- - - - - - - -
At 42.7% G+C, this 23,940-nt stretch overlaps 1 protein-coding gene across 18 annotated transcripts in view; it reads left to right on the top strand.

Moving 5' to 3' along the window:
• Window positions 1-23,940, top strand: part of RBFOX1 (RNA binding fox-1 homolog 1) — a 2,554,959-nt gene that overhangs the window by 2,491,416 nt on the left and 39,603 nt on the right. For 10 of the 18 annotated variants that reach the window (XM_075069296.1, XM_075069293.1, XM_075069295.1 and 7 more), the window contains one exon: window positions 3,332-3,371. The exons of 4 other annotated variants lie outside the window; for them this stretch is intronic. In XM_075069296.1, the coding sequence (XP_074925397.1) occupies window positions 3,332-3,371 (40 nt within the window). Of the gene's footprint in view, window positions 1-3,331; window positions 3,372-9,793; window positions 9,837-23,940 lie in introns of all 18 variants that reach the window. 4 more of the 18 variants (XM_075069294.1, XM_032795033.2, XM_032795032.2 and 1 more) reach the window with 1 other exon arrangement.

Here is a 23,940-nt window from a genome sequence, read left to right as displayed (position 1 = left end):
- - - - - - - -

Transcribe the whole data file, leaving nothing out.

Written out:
At 42.7% G+C, this 23,940-nt stretch overlaps 1 protein-coding gene across 18 annotated transcripts in view; it reads left to right on the top strand.

Moving 5' to 3' along the window:
• Window positions 1-23,940, top strand: part of RBFOX1 (RNA binding fox-1 homolog 1) — a 2,554,959-nt gene that overhangs the window by 2,491,416 nt on the left and 39,603 nt on the right. For 10 of the 18 annotated variants that reach the window (XM_075069296.1, XM_075069293.1, XM_075069295.1 and 7 more), the window contains one exon: window positions 3,332-3,371. The exons of 4 other annotated variants lie outside the window; for them this stretch is intronic. In XM_075069296.1, the coding sequence (XP_074925397.1) occupies window positions 3,332-3,371 (40 nt within the window). Of the gene's footprint in view, window positions 1-3,331; window positions 3,372-9,793; window positions 9,837-23,940 lie in introns of all 18 variants that reach the window. 4 more of the 18 variants (XM_075069294.1, XM_032795033.2, XM_032795032.2 and 1 more) reach the window with 1 other exon arrangement.

Here is a 23,940-nt window from a genome sequence, read left to right as displayed (position 1 = left end):